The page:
Wednesday, February 13, 2008


The end-to-end method is reminiscent of poetic redundancy; but whereas the latter method involves shortening each line of a poem to its final few words, the former consists of removing the middle portion of each line, such that its first and last words are condensed into a potent burst of figuration and meaning (potent in theory, at least).

When applied to the first section of Wallace Stevens's "The Auroras of Autumn," the end-to-end method yielded the following result:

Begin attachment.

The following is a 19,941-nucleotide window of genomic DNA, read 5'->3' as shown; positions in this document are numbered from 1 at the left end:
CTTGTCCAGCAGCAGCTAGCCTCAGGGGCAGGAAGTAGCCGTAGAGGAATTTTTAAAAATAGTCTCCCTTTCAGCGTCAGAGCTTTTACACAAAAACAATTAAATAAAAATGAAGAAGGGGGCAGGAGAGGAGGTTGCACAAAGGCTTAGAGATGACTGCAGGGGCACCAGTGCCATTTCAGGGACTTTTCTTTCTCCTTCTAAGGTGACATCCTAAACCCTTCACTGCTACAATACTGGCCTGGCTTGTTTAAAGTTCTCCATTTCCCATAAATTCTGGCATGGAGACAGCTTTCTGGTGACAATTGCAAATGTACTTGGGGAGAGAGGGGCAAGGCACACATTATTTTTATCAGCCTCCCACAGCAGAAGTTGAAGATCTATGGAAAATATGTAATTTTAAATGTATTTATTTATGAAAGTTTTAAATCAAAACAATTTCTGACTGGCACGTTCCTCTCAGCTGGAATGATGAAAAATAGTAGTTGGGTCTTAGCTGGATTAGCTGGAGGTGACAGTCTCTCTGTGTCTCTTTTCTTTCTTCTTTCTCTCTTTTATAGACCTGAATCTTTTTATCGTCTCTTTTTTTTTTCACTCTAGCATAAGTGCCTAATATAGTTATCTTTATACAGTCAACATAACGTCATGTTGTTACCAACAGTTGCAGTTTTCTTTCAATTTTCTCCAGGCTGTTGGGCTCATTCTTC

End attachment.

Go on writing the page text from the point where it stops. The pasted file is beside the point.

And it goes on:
The Auroras of Autumn


This is the bodiless,
His head at night.
Eyes open every sky.

Or is this the egg,
Another cave,
Another body’s slough?

This is his nest,
These fields, distances,
And the pines beside the sea.

This is formlessness,
Skin disappearances
And the serpent skin.

This is its base.
These lights attain a pole
In the serpent there,

In another maze
Of body and images,
Relentlessly in happiness.

This is his poison: disbelieve
Even in the ferns,
When sure of sun.

Made in his head,
Black beaded animal,
The moving glade.

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